Saturday 17 December 2005

Ahmed Argues Against ARmadgeddon

Ahmed Siddiqui has written in self-defense against our earlier post:

As someone who has worked as an analyst at senior level (and who knows many other senior level analysts intimately), I reiterate and clarify: the source of most analyst opinion and data is from market sizing and developing case studies of clients, vendors and markets. How this is actually used is secondary to your own original point. It can go into published work or can form the basis of the credibility and trust used to win consulting work. Any analyst who cannot understand the market sizing process or create case studies- whether it be for a report, building an RFP for a client, or advising on vendor capabilities- isn't worth his/her salt. Market sizing and developing case studies is pretty much must of what analysts do. And as my posts says, the AR function is still important for this, just as it is for the bigticket consulting work.

I would love to hear readers' comments on Ahmed's opinion. Personally, I am baffled by it. Ahmed worked for Datamonitor's London headquarters, and his account makes me think that most of his time was spent sizing markets and writing case studies. I understand that as individuals, we primarily judge the world on our own experience of it. However, it seems to me to be self-evident that most analysts outside Datamonitor are not spending most of their time sizing markets and writing case studies. Market sizing is an activity primarily conducted by vendor-facing analyst firms, or by specialist teams like Dataquest. Many analysts are looking at the features and benefits of solutions, rather than the market shares of vendors.

Ahmed knows many analysts, as he points out. However, his fresh face compares favorably to my wrinkles. I deeply believe that I have met, and worked, with many, many more over the years [and years]. Very few are focussed on market sizing, outside IDC and Dataquest. As for case studies: how many analysts send more than a day a month working on them?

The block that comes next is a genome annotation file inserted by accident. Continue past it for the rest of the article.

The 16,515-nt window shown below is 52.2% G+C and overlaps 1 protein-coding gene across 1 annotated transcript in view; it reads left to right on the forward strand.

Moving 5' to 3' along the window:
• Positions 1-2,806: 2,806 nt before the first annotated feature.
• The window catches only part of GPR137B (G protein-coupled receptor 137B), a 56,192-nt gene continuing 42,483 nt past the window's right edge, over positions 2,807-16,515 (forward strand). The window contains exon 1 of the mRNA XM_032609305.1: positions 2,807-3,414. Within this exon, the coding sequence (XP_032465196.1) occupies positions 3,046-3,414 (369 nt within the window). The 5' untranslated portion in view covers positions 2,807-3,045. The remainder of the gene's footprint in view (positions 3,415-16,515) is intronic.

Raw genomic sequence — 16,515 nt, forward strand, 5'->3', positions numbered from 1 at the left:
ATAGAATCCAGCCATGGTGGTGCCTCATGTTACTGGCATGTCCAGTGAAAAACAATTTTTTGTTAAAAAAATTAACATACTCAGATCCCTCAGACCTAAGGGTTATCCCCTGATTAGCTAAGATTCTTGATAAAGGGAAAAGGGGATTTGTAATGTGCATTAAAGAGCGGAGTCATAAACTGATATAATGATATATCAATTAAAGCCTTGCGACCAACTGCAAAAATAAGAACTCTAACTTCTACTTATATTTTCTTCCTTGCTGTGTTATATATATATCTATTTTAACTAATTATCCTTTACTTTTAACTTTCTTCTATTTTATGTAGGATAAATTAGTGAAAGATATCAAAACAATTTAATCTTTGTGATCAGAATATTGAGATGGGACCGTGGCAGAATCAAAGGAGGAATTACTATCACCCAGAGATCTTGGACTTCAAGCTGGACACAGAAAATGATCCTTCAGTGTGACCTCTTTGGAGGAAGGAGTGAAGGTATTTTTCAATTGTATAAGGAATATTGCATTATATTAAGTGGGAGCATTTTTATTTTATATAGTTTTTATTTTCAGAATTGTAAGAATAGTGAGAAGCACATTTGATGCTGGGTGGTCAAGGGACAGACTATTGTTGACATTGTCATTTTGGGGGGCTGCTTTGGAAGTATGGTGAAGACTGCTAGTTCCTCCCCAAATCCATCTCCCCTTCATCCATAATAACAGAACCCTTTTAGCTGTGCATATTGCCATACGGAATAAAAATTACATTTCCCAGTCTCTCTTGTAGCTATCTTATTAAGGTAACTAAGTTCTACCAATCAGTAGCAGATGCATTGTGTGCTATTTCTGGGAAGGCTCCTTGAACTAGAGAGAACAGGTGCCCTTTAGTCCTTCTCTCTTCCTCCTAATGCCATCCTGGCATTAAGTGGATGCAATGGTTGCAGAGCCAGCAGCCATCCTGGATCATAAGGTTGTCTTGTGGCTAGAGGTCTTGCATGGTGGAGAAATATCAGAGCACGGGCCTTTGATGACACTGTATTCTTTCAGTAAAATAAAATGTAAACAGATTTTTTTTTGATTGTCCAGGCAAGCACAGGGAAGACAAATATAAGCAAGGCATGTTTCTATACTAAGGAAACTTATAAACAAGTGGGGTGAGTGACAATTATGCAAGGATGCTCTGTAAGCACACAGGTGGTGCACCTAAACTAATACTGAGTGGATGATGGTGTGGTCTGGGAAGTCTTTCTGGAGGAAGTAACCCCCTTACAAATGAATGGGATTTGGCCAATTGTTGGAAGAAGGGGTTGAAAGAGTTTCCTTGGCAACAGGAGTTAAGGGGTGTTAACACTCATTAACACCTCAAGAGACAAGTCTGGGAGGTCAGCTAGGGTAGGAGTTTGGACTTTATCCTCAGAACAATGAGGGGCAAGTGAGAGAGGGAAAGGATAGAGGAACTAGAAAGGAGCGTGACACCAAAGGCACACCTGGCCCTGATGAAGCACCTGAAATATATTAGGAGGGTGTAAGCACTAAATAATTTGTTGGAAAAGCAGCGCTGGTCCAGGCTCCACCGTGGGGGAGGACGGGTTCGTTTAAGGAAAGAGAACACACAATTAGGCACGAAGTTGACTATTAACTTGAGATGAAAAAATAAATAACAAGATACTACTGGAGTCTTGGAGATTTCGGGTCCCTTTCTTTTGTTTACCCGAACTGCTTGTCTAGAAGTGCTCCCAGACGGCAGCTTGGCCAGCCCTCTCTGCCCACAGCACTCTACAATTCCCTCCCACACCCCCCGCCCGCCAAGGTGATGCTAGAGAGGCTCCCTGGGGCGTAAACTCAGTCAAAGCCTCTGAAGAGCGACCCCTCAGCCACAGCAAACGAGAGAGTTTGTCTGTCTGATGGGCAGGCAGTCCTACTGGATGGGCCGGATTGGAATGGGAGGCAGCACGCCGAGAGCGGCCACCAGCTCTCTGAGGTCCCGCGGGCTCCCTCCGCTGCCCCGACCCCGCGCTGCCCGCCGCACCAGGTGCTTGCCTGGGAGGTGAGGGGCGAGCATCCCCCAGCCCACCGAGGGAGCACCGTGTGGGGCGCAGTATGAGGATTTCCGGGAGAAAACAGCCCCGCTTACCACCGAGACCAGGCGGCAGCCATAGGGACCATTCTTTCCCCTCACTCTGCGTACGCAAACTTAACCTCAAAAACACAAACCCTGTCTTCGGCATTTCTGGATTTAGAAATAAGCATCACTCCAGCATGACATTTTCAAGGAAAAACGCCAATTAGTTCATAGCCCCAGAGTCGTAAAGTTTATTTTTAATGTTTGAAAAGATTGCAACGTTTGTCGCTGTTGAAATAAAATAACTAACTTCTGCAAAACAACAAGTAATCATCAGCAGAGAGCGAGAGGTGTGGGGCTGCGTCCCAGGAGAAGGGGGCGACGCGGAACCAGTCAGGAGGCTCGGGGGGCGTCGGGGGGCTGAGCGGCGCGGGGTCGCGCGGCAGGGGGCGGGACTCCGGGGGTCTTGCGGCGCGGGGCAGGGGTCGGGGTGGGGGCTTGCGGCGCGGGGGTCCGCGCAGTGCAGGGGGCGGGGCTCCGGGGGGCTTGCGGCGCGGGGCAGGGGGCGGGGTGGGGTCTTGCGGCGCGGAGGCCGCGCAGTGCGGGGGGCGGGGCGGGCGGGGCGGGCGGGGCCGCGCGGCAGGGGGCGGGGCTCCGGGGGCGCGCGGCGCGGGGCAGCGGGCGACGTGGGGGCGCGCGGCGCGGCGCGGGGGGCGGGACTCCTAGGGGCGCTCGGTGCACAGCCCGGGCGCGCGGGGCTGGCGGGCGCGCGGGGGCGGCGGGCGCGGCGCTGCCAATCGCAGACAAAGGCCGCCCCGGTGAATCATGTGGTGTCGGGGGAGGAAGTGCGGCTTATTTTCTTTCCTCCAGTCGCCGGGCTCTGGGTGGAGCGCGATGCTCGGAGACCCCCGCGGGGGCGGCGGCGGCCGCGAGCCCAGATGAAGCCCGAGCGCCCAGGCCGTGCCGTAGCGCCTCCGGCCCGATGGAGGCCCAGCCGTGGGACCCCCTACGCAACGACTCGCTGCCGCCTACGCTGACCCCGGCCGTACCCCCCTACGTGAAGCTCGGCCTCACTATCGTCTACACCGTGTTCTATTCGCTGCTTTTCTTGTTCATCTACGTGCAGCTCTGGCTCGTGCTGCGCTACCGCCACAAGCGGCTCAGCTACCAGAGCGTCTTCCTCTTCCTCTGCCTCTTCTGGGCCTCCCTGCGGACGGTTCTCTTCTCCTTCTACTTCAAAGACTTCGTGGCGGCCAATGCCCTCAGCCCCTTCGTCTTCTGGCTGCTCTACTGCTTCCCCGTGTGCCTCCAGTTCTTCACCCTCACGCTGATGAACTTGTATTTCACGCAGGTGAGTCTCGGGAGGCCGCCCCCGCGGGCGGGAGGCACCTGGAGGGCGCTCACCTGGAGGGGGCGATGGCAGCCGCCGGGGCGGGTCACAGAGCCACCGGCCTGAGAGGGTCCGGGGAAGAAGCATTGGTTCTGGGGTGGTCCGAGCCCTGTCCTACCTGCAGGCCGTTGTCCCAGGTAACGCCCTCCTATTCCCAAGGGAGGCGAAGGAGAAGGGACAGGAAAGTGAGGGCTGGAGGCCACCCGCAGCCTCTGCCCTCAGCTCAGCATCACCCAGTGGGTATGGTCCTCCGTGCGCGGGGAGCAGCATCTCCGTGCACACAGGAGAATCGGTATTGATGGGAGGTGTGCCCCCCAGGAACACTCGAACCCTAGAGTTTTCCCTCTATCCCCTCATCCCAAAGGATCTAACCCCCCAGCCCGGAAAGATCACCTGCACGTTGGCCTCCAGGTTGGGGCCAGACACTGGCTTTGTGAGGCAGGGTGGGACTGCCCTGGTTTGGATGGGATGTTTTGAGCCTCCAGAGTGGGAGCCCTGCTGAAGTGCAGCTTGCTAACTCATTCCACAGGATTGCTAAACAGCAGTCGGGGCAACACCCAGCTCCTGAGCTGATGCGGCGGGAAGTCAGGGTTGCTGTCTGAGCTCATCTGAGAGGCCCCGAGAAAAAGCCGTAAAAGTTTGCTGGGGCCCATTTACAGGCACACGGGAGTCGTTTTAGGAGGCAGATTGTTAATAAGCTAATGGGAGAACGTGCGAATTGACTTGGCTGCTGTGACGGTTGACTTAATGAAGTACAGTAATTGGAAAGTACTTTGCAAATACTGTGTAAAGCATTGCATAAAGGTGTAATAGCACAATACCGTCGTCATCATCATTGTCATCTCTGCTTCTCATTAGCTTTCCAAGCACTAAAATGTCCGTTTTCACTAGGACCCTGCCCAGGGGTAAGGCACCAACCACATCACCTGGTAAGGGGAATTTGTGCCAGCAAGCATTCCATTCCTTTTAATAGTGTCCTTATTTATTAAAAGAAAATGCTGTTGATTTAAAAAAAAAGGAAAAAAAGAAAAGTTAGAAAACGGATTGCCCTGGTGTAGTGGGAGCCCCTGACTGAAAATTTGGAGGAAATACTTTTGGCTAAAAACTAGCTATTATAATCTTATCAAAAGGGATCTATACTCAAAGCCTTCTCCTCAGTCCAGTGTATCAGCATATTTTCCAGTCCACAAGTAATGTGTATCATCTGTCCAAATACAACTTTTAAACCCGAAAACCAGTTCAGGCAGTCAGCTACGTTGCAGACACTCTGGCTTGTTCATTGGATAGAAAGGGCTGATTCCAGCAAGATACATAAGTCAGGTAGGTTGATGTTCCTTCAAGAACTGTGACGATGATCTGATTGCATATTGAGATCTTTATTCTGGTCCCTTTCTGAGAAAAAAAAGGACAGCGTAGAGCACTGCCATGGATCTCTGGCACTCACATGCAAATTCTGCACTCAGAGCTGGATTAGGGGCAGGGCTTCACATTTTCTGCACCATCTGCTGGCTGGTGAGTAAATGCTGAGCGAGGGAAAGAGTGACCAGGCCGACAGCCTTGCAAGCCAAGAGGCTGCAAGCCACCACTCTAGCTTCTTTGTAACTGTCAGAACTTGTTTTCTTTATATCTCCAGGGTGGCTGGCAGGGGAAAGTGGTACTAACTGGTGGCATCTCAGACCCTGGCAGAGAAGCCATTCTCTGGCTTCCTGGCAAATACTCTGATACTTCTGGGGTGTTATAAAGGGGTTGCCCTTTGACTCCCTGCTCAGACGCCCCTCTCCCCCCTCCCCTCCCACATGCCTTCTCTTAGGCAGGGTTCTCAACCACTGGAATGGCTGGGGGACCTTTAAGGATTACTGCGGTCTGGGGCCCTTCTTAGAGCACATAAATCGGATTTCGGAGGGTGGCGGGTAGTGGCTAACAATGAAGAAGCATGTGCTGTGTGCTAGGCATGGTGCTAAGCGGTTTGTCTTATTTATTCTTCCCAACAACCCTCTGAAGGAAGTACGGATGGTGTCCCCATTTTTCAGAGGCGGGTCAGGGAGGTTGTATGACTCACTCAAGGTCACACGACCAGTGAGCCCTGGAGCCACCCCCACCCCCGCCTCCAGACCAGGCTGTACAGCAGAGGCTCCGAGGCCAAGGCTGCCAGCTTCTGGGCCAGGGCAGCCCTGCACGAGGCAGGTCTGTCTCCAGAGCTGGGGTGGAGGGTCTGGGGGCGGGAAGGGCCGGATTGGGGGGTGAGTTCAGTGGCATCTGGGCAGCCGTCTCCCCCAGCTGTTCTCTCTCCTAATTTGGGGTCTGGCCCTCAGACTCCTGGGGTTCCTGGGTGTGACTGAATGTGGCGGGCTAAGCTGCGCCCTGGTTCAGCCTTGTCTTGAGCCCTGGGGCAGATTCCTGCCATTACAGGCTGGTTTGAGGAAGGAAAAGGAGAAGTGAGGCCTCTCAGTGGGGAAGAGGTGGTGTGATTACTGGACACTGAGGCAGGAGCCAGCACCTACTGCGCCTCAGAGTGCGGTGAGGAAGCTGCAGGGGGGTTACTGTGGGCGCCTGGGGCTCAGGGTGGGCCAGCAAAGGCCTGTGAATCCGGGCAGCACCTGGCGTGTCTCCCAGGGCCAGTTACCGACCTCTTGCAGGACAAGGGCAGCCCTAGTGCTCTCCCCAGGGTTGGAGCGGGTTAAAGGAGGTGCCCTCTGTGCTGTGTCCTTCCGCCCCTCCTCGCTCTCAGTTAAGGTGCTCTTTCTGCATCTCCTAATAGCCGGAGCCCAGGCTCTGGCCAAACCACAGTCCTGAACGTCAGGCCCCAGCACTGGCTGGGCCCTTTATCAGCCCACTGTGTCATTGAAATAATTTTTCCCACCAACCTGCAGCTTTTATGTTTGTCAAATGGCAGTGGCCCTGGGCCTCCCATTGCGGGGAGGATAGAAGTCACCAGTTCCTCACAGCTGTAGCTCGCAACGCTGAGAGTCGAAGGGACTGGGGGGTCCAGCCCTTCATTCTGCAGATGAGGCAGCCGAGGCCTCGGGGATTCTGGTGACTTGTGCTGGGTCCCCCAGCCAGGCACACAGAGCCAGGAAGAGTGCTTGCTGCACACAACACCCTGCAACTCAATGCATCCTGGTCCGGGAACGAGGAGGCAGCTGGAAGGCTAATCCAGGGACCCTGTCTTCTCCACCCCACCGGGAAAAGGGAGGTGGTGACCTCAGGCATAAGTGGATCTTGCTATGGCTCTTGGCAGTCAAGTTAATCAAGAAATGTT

The gap in our viewpoints astonishes me. I appreciate that analysts are more quantitative in Europe, but are the differences so deep that mosts analysts there are engaged in such highly structured, and easily offshored, work? Can anyone think of a good reason why our views are so distant?


Anonymous said...

From *my* analyst experince I can attest that Gartner analysts at least spend very little time in market sizing and case studies. You and other's have completley and acurately charactized what I believe most analysts do. That is : customer facing interactions.

Dataquest was the market-sizing arm of Gartner.

Stiennon ( I know no analysts, senior or otherwise "intimately" :-)

Unknown said...

I don't want to encourage this quabble, but I have to agree with Richard. My experience as an analyst, and as an AR advisor, has been that market sizing and case study writing takes up much less than ten percent of analysts' time at most firms. In fact, I have some nice data about this. I'll see if I can make it up into a chart...

Anonymous said...

I'd like to see that chart Duncan, it would be both interesting and useful.

Good to meet you the other week, by the way.

Anonymous said...

I was on the vendor side, but was very friendly with manay analyst and had frank discussions with many.

Some Dataquest analysts were very scientific, and produced estimates that were probably as close as anyone ever could get.

IDC I thought was too loosey-goosey and believed what vendors told them, particularly in markets with non-public companies.

EMEA is no better than the US.

Also, vertical markets were the most absurd, and almost no vendors can quantify their sales my market.

Unknown said...

I've posted the chart I mentioned at

Anonymous said...

As an ex-META analyst, I spent almost zero time writing client studies or guestimating market size (and only when a [typically small vendor] client really, really pushed me plus swore in blood, on their first-born's life, to acknowledge that it was a guess)

Horses for courses, methinks (or possibly fee for comment)